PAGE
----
Right-click on a sheet name and choose Insert…

Select Insert from the shortcut menu. This will open the Insert dialog box.

  • On the General page of the Insert dialog box, you will see icons for different types of sheets. These include a blank worksheet, a chart sheet, and any worksheet templates that you have access to.
  • Click on the icon of the sheet type that you want to insert. OR
  • Click on the Spreadsheet Solutions, it helps you with your financial or personal goals, you will find a range of templates that can assist you with budgeting, planning, billing, tracking, and more.
  • Click OK to close the Insert dialog box and insert the new sheet based on the existing template into your workbook.

Creating a Worksheet Template

A worksheet template contains predefined formatting, styles, and data that can be used to create new worksheets quickly and easily. To create a worksheet template, follow these steps:

  1. Open a new workbook.
  2. Apply the formatting and styles that you want to use for your template, such as fonts, colors, borders, alignment, etc.
  3. Enter any data that you want to include in your template, such as labels, headings, formulas, etc.
  4. Rename worksheets
  5. Delete extra worksheets.
  6. Click the File tab and select Save As.
  7. In the Save As dialog box select Excel Template (*.xltx) , in the Save as type drop-down list.
  8. Click Save.

Worksheet Template Path

You have successfully created the template for your spreadsheet. To make this template accessible from the Insert dialog box, you need to copy it into the following folder:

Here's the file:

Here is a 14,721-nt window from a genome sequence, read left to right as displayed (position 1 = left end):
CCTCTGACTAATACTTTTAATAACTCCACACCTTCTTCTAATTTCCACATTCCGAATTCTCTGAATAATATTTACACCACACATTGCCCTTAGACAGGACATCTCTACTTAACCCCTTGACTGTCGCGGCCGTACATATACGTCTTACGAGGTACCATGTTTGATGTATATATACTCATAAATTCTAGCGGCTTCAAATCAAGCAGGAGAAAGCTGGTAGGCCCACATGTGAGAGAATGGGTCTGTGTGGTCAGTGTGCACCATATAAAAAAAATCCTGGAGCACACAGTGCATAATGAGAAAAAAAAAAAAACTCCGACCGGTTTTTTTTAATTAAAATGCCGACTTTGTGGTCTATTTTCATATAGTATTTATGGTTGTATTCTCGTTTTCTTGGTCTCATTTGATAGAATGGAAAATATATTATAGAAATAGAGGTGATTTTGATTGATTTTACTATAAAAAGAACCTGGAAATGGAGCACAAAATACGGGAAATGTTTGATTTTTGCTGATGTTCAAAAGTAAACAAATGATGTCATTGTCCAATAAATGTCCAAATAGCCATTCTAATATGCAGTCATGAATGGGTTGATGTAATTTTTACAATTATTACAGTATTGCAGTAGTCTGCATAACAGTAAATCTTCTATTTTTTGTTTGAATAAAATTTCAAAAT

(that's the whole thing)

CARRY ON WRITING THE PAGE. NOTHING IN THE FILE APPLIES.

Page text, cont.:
Alternatively, you can use the Run app (Win+R), write %AppData%/Microsoft/Templates and click OK to open the Templates folder.

This folder can store all the custom templates that you can use in your spreadsheets. Once you copied the template, you can right-click on any sheet name, and choose Insert, and this template will accessible from the Insert dialog box as shown in the above figure.

Default Template

The default template is a template file that Excel uses when you press CTRL+N to create a new workbook. The default template determines how a new workbook looks like when you create it. You can change Excel’s workbook defaults by following these steps:

  1. Open a blank workbook and format it as you wish. You can change the font, number format, cell style, page layout, and more.
  2. Click File > Save As and choose a location to save your workbook.
  3. In the Save As dialog box, click the “Save as type:” drop-down list and select Excel Template (*.xltx) or Excel Macro-Enabled Template (*.xltm) if it has macros.
  4. In the File name box, type Book.
  5. Save the file.

Next, open the the XLStart folder (see How to find the location of XLStart folder). The default path of XLStart folder is:


And cut the Book.xltx (or Book.xltm) file and paste into th XLStart folder. Restart the Excel. Now you can create a workbook based on this template by pressing CTRL+N buttons.

Understanding Workbooks and Worksheets: